With all the various parts and plans, it’s hard to fully understand Medicare. The good news is that learning just a few basics will help a lot in preparing you for enrollment, expenses, penalties, and regulations. You’ll need to know these key points of Medicare to ensure a smooth transition from your current insurance to your new insurance.
1. You Have to Pay for Medicare
Even though most Medicare beneficiaries receive Part A at $0 per month, that doesn’t mean it’s free. We pay into Medicare via taxes throughout our career. If you have worked the minimum 40 quarters in the United States, then you have paid enough in taxes to get premium-free Part A.
However, you still must pay for Part B regardless of how many years you’ve worked. In 2019, the average American will pay $135.50 a month to have Part B. The Social Security office figures your Part B premium by your taxes that were filed two years prior. If you made more than $85,000 individually or $170,000 jointly, you will pay more for Part B.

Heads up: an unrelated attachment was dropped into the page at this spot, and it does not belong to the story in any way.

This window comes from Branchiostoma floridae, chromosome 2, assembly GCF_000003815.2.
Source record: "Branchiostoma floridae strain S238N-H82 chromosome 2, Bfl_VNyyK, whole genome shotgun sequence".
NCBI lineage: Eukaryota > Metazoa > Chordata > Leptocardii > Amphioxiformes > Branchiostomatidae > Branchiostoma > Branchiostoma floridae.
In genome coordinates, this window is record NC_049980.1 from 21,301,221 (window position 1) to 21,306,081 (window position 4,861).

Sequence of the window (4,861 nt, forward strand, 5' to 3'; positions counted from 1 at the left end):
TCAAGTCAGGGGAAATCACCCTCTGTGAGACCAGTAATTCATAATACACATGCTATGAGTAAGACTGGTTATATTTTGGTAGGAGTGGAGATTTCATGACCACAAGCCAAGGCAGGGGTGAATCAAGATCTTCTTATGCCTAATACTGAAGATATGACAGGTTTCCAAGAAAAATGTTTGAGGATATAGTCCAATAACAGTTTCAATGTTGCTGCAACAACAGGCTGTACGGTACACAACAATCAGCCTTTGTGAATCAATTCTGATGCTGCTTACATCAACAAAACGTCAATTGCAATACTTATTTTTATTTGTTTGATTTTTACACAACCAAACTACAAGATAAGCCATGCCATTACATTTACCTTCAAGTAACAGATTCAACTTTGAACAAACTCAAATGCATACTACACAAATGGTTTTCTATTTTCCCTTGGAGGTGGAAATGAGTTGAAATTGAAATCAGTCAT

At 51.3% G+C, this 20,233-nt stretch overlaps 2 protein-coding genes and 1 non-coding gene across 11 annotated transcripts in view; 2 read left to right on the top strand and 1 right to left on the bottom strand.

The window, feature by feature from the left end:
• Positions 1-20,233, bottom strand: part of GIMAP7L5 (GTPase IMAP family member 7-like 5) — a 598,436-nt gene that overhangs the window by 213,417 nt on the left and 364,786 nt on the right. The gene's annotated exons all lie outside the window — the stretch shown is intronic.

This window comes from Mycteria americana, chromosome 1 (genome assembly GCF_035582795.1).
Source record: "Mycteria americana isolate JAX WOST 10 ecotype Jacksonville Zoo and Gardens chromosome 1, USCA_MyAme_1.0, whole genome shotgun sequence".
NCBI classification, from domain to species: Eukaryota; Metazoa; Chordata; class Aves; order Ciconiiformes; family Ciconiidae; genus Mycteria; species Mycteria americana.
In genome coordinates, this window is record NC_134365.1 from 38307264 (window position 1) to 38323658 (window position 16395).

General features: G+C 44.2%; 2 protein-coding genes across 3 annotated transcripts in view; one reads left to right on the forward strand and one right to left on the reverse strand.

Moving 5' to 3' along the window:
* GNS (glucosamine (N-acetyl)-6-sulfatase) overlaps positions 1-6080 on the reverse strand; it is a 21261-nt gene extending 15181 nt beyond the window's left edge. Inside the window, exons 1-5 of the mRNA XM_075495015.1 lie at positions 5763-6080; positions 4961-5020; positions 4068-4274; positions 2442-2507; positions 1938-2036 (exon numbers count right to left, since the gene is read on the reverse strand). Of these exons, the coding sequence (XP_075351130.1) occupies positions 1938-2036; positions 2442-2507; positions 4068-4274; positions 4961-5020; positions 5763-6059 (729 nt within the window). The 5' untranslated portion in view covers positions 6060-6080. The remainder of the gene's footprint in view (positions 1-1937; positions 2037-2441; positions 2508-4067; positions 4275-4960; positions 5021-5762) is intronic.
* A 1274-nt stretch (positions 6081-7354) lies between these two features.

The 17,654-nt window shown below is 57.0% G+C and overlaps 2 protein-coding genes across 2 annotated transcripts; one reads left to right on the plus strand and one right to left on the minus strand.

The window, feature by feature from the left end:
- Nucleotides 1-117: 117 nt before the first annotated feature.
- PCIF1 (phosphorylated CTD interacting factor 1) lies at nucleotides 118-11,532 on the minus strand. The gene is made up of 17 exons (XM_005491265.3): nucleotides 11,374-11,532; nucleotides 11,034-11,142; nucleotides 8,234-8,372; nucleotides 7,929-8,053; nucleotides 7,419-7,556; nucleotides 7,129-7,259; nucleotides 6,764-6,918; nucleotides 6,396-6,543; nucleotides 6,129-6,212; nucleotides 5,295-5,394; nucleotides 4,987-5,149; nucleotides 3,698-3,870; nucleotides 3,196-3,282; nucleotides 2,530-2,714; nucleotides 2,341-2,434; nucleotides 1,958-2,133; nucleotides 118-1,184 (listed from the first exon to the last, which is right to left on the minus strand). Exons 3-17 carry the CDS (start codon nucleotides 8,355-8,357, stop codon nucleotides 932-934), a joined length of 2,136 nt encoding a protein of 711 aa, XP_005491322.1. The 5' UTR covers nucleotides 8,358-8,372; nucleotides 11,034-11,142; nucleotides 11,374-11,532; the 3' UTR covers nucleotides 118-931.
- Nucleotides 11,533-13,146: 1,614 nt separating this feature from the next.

In addition to paying monthly premiums, you’ll have to pay cost-sharing expenses as well. Medicare has cost-sharing just like your group health plan does. There are deductibles, copays, and coinsurance that you will be responsible for whenever you use healthcare services.
2. You Have A Designated Initial Enrollment Period
Each Medicare beneficiary has their own initial enrollment period. When you should enroll in Medicare depends on your 65th birthday month. Your initial enrollment period starts three months prior to your personal birthday month and ends three months after. For instance, if you turn 65 in March 2019, your initial enrollment period begins December 2018 and ends in June 2019.